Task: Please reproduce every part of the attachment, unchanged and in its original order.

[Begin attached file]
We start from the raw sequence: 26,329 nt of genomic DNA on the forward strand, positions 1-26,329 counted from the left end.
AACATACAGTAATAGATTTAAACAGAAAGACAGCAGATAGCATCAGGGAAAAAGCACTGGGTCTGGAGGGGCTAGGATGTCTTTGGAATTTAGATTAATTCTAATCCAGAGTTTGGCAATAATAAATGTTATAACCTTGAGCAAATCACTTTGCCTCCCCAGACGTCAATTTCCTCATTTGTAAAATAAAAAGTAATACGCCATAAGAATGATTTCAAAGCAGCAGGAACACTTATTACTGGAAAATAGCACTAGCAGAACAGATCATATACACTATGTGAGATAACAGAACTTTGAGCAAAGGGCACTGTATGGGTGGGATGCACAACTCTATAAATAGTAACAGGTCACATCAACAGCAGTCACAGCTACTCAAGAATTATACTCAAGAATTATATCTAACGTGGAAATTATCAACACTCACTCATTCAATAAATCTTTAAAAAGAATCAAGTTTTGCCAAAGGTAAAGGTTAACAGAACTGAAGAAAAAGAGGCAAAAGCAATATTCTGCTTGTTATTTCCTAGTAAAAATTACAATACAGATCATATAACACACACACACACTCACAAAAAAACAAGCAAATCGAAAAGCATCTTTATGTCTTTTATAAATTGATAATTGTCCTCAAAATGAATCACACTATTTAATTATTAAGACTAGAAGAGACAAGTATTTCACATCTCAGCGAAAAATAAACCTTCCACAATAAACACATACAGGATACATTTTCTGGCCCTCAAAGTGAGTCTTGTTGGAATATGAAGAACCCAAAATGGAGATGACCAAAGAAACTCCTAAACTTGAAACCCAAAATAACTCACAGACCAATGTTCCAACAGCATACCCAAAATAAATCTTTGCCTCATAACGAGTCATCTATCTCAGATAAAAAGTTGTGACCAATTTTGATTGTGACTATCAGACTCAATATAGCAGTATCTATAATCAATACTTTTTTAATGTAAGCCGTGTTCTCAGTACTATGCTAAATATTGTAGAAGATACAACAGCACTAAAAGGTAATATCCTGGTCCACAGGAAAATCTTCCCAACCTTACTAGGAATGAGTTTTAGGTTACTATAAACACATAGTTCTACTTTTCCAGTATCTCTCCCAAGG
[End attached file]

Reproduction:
We start from the raw sequence: 26,329 nt of genomic DNA on the forward strand, positions 1-26,329 counted from the left end.
AACATACAGTAATAGATTTAAACAGAAAGACAGCAGATAGCATCAGGGAAAAAGCACTGGGTCTGGAGGGGCTAGGATGTCTTTGGAATTTAGATTAATTCTAATCCAGAGTTTGGCAATAATAAATGTTATAACCTTGAGCAAATCACTTTGCCTCCCCAGACGTCAATTTCCTCATTTGTAAAATAAAAAGTAATACGCCATAAGAATGATTTCAAAGCAGCAGGAACACTTATTACTGGAAAATAGCACTAGCAGAACAGATCATATACACTATGTGAGATAACAGAACTTTGAGCAAAGGGCACTGTATGGGTGGGATGCACAACTCTATAAATAGTAACAGGTCACATCAACAGCAGTCACAGCTACTCAAGAATTATACTCAAGAATTATATCTAACGTGGAAATTATCAACACTCACTCATTCAATAAATCTTTAAAAAGAATCAAGTTTTGCCAAAGGTAAAGGTTAACAGAACTGAAGAAAAAGAGGCAAAAGCAATATTCTGCTTGTTATTTCCTAGTAAAAATTACAATACAGATCATATAACACACACACACACTCACAAAAAAACAAGCAAATCGAAAAGCATCTTTATGTCTTTTATAAATTGATAATTGTCCTCAAAATGAATCACACTATTTAATTATTAAGACTAGAAGAGACAAGTATTTCACATCTCAGCGAAAAATAAACCTTCCACAATAAACACATACAGGATACATTTTCTGGCCCTCAAAGTGAGTCTTGTTGGAATATGAAGAACCCAAAATGGAGATGACCAAAGAAACTCCTAAACTTGAAACCCAAAATAACTCACAGACCAATGTTCCAACAGCATACCCAAAATAAATCTTTGCCTCATAACGAGTCATCTATCTCAGATAAAAAGTTGTGACCAATTTTGATTGTGACTATCAGACTCAATATAGCAGTATCTATAATCAATACTTTTTTAATGTAAGCCGTGTTCTCAGTACTATGCTAAATATTGTAGAAGATACAACAGCACTAAAAGGTAATATCCTGGTCCACAGGAAAATCTTCCCAACCTTACTAGGAATGAGTTTTAGGTTACTATAAACACATAGTTCTACTTTTCCAGTATCTCTCCCAAGG